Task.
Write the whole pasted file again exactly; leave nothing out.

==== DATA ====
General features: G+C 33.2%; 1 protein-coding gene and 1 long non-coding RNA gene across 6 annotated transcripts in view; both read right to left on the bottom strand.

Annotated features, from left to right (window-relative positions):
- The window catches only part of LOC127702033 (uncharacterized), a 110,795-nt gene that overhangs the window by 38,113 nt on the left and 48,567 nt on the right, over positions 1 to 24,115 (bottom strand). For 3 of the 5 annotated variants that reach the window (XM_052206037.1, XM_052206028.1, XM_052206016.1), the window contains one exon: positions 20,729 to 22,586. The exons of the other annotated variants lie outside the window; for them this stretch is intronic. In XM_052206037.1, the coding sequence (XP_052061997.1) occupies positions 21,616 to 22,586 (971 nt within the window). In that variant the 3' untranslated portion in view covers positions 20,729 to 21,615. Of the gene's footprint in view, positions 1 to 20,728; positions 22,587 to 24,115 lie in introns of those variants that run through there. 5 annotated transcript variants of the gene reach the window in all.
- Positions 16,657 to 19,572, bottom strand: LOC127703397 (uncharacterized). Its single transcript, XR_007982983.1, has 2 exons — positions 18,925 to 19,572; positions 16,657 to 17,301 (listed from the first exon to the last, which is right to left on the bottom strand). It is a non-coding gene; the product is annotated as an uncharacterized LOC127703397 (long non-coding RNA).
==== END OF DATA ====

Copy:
General features: G+C 33.2%; 1 protein-coding gene and 1 long non-coding RNA gene across 6 annotated transcripts in view; both read right to left on the bottom strand.

Annotated features, from left to right (window-relative positions):
- The window catches only part of LOC127702033 (uncharacterized), a 110,795-nt gene that overhangs the window by 38,113 nt on the left and 48,567 nt on the right, over positions 1 to 24,115 (bottom strand). For 3 of the 5 annotated variants that reach the window (XM_052206037.1, XM_052206028.1, XM_052206016.1), the window contains one exon: positions 20,729 to 22,586. The exons of the other annotated variants lie outside the window; for them this stretch is intronic. In XM_052206037.1, the coding sequence (XP_052061997.1) occupies positions 21,616 to 22,586 (971 nt within the window). In that variant the 3' untranslated portion in view covers positions 20,729 to 21,615. Of the gene's footprint in view, positions 1 to 20,728; positions 22,587 to 24,115 lie in introns of those variants that run through there. 5 annotated transcript variants of the gene reach the window in all.
- Positions 16,657 to 19,572, bottom strand: LOC127703397 (uncharacterized). Its single transcript, XR_007982983.1, has 2 exons — positions 18,925 to 19,572; positions 16,657 to 17,301 (listed from the first exon to the last, which is right to left on the bottom strand). It is a non-coding gene; the product is annotated as an uncharacterized LOC127703397 (long non-coding RNA).